With 'BlacKkKlansman,' Spike Lee, Jordan Peele Tell True Undercover Cop Story


Actors Laura Harrier, from left, Topher Grace, and director Spike Lee pose for photographers upon arrival at the premiere of the film "BlacKkKlansman" at the 71st worldwide film festival, Cannes, southern France, Monday, May 14, 2018. Based on some "fo real sh*t" the movie tells the story of a Black police officer (John David Washington) who successfully infiltrates the Ku Klux Klan. It's the early 1970s, and Ron Stallworth (John David Washington) is the first African-American detective to serve in the Colorado Springs Police Department.

According to the Hollywood Reporter, during its world premiere at the highly esteemed film festival, the audience broke out in applause about a half-dozen times. Adam Driver, Topher Grace and Laura Harrier also star in it.

Check out the trailer below.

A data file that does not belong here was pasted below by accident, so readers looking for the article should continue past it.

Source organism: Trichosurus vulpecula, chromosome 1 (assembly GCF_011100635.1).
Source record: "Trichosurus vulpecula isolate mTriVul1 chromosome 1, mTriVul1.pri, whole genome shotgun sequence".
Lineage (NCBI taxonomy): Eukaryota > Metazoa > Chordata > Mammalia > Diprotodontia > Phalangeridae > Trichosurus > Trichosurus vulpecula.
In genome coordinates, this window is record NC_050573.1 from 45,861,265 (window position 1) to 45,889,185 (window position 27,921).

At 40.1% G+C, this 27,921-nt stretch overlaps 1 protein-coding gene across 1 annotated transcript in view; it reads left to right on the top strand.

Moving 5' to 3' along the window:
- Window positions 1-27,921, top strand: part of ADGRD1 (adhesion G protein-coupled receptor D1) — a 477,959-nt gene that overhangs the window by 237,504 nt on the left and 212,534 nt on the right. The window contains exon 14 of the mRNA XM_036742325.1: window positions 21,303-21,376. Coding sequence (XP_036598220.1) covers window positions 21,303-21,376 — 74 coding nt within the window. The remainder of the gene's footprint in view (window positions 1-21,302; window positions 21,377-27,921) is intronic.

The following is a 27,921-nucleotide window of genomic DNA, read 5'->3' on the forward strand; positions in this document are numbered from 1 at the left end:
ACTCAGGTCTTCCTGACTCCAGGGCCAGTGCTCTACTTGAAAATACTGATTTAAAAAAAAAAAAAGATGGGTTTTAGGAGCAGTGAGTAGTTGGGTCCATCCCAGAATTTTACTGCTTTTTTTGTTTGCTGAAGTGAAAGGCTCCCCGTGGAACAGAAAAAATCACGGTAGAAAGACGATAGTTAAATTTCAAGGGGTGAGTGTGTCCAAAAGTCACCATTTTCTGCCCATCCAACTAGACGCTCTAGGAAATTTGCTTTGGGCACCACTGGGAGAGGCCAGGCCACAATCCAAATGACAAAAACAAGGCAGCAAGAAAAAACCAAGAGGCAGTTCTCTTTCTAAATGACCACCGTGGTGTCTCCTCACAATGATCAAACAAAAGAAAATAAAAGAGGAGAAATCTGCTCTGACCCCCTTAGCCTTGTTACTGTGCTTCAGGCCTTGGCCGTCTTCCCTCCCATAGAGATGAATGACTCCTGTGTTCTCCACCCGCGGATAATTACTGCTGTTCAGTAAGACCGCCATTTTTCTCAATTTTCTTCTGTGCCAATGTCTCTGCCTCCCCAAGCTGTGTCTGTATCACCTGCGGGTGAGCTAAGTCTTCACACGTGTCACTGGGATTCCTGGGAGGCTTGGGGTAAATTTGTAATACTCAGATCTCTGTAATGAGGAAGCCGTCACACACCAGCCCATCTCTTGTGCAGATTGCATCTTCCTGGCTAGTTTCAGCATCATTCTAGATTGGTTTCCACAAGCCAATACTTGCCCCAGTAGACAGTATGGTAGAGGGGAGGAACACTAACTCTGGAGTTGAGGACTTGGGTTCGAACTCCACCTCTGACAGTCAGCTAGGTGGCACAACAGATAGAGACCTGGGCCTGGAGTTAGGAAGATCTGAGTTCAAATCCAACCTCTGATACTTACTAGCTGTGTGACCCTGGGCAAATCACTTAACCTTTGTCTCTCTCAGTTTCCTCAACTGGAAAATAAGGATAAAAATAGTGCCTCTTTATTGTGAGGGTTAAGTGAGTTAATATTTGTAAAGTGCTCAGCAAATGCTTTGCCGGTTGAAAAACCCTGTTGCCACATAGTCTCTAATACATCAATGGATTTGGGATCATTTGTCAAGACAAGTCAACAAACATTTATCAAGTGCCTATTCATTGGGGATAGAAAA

Lee then pivoted to Trump's response to the march, and the President's suggestion that there were "very fine people on both sides" in attendance at Charlottesville.

Vulture's Emily Yoshida said, "BlacKkKlansman is a nuanced story of race in America, but Lee doesn't take any chances with vagueness or ellipses, nor should he". When Lee spoke at a press conference about getting the blessing of Heyer's mother to use the footage in the film, he erupted into a long monologue mostly about President Trump. "And that motherfucker did not denounce the motherfucking clan, the alt-right and those Nazi motherfuckers".

Variety called the film a "major comeback for Lee" and "a welcome throwback to the days when Lee's movies struck a nerve in the cultural conversation".

BlacKkKlansman - which Cannes attendees have largely hailed as his "masterpiece" and a "savvy indictment of Trump-era bigotry" - hits theaters on August 10, two days shy of the one-year anniversary of Heyer's death. This right-wing bulls**t is not just America, it is all over the world, and we have to wake up. The flick has the potential to be as enjoyable a movie as we've ever seen from Lee.

The trailer bounces back and forth to show a dichotomy between black and white supremacy groups during the 1960s.

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